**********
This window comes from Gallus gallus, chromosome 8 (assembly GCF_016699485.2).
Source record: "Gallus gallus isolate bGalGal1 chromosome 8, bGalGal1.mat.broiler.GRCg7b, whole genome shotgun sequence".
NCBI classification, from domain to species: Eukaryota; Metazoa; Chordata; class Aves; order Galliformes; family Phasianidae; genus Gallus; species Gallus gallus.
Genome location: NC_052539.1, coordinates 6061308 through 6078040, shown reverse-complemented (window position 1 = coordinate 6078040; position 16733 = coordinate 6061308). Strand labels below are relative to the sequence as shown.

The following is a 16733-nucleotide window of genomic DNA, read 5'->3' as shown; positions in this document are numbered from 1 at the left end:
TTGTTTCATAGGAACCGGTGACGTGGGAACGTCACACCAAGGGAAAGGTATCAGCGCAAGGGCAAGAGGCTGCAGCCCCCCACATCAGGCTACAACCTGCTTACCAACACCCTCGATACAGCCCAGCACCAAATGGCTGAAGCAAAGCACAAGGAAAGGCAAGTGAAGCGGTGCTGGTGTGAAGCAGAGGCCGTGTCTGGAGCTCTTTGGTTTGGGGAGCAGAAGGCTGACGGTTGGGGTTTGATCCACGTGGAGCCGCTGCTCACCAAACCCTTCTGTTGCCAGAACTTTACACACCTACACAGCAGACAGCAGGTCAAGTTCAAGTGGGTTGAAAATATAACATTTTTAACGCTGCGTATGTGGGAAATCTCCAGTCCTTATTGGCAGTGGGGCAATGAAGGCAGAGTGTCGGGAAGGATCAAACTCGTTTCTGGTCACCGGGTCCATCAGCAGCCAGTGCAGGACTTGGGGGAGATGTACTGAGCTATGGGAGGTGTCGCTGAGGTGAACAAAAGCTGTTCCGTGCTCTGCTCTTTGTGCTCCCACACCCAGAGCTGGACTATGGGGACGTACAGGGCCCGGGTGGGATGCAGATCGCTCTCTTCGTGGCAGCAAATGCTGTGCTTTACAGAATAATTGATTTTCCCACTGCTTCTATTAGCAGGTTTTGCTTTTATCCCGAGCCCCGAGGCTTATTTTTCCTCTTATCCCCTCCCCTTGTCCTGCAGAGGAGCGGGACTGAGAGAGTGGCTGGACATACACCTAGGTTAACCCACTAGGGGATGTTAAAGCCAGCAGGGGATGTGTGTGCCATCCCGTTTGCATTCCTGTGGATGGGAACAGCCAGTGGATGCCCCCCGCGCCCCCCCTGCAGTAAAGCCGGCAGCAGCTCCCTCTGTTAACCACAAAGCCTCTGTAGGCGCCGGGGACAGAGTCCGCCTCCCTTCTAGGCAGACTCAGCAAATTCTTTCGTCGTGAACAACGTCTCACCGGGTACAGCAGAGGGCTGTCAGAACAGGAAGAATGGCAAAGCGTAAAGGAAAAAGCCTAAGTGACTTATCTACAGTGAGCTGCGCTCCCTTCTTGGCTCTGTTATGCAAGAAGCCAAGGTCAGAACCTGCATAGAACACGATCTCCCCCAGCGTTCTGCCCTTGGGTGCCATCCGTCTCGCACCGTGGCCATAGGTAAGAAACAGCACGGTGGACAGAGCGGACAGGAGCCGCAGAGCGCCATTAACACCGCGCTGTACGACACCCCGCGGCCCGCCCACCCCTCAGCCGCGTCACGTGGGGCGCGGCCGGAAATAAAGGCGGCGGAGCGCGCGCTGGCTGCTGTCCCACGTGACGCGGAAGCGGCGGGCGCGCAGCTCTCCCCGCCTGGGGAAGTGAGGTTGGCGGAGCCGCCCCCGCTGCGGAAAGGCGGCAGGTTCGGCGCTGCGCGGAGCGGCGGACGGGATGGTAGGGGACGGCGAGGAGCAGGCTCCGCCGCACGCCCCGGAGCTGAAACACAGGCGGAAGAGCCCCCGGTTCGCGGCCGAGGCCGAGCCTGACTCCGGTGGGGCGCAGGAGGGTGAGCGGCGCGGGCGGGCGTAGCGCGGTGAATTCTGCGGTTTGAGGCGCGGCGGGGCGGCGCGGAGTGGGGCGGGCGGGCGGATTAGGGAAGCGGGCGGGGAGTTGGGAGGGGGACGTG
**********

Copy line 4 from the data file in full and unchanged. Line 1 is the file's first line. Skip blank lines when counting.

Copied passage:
Genome location: NC_052539.1, coordinates 6061308 through 6078040, shown reverse-complemented (window position 1 = coordinate 6078040; position 16733 = coordinate 6061308). Strand labels below are relative to the sequence as shown.